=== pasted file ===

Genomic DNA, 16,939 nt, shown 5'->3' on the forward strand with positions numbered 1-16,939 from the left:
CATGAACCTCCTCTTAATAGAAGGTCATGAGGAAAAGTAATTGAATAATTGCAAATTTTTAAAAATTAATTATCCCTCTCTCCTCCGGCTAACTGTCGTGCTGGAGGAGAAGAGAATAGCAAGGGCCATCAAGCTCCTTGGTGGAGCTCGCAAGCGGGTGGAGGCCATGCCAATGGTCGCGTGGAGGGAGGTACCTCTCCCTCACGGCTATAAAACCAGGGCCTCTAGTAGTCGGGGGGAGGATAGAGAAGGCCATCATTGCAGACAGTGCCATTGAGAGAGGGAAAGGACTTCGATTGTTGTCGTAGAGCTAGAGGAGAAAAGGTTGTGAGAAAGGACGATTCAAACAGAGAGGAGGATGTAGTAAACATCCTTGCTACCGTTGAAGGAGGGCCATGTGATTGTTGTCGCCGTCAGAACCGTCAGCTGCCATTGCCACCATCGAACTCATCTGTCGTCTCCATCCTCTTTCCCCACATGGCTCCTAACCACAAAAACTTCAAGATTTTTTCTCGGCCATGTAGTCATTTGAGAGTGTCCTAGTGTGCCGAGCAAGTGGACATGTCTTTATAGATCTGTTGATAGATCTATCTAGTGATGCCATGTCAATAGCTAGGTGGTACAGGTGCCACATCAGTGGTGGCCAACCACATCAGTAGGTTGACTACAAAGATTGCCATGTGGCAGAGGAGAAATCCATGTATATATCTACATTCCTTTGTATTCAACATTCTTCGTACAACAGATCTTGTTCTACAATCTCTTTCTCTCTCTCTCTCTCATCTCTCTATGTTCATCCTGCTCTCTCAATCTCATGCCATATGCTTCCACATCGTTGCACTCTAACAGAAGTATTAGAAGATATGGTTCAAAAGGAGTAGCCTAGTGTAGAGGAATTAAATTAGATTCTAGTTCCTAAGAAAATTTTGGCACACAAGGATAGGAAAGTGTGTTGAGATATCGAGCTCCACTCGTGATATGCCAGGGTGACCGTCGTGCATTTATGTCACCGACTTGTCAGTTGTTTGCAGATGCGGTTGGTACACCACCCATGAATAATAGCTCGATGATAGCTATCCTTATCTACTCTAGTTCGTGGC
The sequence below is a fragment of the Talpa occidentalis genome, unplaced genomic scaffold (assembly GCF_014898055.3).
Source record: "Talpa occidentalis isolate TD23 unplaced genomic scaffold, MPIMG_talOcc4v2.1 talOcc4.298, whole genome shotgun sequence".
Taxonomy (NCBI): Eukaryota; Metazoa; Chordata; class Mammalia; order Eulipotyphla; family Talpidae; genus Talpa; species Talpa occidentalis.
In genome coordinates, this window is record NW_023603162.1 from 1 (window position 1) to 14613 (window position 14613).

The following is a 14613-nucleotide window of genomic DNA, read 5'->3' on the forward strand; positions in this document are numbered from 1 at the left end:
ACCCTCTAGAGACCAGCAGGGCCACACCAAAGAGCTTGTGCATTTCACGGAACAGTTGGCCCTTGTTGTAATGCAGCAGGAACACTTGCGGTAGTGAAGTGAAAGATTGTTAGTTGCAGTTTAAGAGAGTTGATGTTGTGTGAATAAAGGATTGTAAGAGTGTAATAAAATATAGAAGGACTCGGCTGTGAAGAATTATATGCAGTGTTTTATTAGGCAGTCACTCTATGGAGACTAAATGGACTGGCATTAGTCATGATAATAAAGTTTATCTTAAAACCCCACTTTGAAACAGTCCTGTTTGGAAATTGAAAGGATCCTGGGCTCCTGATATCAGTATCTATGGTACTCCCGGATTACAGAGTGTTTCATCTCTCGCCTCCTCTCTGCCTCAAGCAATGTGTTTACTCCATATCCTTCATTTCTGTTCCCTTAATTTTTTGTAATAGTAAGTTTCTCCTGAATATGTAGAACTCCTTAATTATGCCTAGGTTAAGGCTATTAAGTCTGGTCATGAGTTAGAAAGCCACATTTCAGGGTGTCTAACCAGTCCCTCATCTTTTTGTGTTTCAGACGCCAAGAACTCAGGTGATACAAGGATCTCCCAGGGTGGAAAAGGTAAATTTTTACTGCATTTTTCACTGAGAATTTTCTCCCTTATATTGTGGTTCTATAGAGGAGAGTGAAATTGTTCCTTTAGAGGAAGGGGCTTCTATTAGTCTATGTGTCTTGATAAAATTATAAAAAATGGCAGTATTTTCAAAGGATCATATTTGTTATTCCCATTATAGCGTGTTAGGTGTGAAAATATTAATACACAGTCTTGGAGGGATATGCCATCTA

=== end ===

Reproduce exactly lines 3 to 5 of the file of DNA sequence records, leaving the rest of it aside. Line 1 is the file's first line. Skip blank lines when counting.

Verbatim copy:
The sequence below is a fragment of the Talpa occidentalis genome, unplaced genomic scaffold (assembly GCF_014898055.3).
Source record: "Talpa occidentalis isolate TD23 unplaced genomic scaffold, MPIMG_talOcc4v2.1 talOcc4.298, whole genome shotgun sequence".
Taxonomy (NCBI): Eukaryota; Metazoa; Chordata; class Mammalia; order Eulipotyphla; family Talpidae; genus Talpa; species Talpa occidentalis.